Saturday, March 30, 2013

Augustine on creation, angels, and numerology

At today's Volfians discussion group we will look at Book XI of Augustine's City of God. I was keen to do this because he discusses Genesis 1, creation, and time.
The broad trajectory is to develop the idea of the two-fold division, the City of men and the City of God, of evil and good.

Parts of this Book impressed me. Others did not.

I was impressed by the Section headings:
5. We are not to think about infinite time before the world, any more than about infinite space outside it. As there was no time before it, so there is no space outside it. 
6. The beginning of the world and the beginning of time are the same.
Over history many philosophers and scientists have had a different view. However, Augustine's view, inspired by Genesis, is actually consistent with a modern scientific view: both time and space began at the "big bang". Scientists only came to this consensus after a long struggle and finding the observational data was only consistent with one of many possible theories [Einstein's theory of general relativity with a "singularity" in the past].

Augustine considers the following puzzling issue raised by Genesis 1.
7. On the nature of the days where there was "morning and evening" before the creation of the sun. 
... these are questions beyond the scope of our sensible experience. We cannot understand what happened as it is presented to us; and yet we must believe it without hesitation...
Here he begins a debatable identification of "light and darkness" in Genesis with good and bad angels, respectively. He is often concerned with angels. It is interesting that issues about them are not at the forefront of discussions about Genesis and creation today.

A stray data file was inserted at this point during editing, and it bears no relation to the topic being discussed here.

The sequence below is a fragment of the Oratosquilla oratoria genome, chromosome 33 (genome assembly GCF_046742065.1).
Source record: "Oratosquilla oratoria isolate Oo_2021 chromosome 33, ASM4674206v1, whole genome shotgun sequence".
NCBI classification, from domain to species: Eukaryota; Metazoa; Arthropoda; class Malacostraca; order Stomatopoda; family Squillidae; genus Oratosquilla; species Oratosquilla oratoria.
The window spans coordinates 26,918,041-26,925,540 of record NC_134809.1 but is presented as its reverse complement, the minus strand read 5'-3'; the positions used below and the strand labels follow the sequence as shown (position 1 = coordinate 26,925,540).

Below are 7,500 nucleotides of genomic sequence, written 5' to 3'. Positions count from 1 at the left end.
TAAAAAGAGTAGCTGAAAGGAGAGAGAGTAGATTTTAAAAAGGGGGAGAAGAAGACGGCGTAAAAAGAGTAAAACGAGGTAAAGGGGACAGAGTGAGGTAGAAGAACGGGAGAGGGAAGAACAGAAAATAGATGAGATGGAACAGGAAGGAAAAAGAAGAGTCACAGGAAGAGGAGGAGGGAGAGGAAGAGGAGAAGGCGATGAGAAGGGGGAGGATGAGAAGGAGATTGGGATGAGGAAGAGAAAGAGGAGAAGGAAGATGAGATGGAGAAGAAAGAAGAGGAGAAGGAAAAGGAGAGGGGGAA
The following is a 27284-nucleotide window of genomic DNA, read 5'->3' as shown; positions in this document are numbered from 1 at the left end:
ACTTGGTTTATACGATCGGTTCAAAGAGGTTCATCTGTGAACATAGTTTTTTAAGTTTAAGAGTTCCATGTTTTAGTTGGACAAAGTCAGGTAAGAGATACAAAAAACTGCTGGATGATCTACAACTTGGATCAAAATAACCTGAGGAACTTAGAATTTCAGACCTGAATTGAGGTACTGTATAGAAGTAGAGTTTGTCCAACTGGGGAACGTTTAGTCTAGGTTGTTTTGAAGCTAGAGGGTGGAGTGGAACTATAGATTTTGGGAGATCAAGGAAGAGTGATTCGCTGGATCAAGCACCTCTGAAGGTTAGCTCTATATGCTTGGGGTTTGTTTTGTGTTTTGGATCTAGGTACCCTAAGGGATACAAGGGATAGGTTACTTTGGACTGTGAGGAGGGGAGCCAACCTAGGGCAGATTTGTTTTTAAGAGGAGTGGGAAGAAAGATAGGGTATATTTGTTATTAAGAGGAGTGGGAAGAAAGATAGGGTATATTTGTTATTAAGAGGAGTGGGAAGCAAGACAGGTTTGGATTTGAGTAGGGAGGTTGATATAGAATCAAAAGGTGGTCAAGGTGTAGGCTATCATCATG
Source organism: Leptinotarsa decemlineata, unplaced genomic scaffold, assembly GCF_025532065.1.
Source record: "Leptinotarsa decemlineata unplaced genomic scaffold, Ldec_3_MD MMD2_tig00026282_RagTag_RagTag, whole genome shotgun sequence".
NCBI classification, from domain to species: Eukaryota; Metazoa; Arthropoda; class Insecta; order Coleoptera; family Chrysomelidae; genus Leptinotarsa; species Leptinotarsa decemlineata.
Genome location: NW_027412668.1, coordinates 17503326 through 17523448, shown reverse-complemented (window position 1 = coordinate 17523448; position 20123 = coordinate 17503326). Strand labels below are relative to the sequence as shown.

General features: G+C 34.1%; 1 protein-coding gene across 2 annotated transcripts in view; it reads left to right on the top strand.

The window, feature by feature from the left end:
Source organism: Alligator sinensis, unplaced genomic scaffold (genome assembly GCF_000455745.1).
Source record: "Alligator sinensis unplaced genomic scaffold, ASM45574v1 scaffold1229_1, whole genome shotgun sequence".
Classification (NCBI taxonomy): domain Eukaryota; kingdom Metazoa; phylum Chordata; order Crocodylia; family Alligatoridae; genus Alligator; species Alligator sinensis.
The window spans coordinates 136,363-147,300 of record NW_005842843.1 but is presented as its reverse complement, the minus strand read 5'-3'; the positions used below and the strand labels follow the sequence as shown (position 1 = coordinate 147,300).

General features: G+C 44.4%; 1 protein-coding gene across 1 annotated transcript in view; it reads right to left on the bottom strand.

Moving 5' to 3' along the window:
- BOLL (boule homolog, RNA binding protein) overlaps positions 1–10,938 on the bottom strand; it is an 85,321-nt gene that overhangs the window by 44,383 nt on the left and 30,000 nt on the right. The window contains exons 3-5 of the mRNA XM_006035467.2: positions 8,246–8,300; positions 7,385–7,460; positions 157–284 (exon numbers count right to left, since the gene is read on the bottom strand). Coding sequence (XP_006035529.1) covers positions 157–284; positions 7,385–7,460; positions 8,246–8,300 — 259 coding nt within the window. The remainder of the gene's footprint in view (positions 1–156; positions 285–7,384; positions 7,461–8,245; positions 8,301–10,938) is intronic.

God's rest on the seventh day of creation "means the rest of those who find their rest in him, just as "the joy of a house" means the joy of those who rejoice in that house."

Augustine rebuts ideas of Origen that the purpose of creation was to put souls into bodies. Rather, "there is only one cause for the creation of the world - the purpose of God's goodness in the creation of good."
....there are three questions to be asked in respect of any created being: ‘Who made it’, ‘How?’ and ‘Why?’. I put forward the answers: ‘God’, ‘Through his word’, ‘Because it is good’.
It is sometimes said, "Genesis tells us the the "who" and the "why", science tells us the "how" and the "when"". I don't think Augustine's view necessarily conflicts with this. Rather he might be answering "how does the scientific description and natural mechanism work?"

But, after this nice quote he begins an apparent tendency to want to invoke numerology and the Trinity, seeing a three-fold division of much of reality and philosophy. He wonders about whether the THREE questions above are related to the Trinity. Philosophy is divided into three parts: physics, logic, and ethics. "There are also three things that are looked for in any artist: natural ability, training, and the use to which he puts them." He moves on to the "perfection of the number six" and seven, too!

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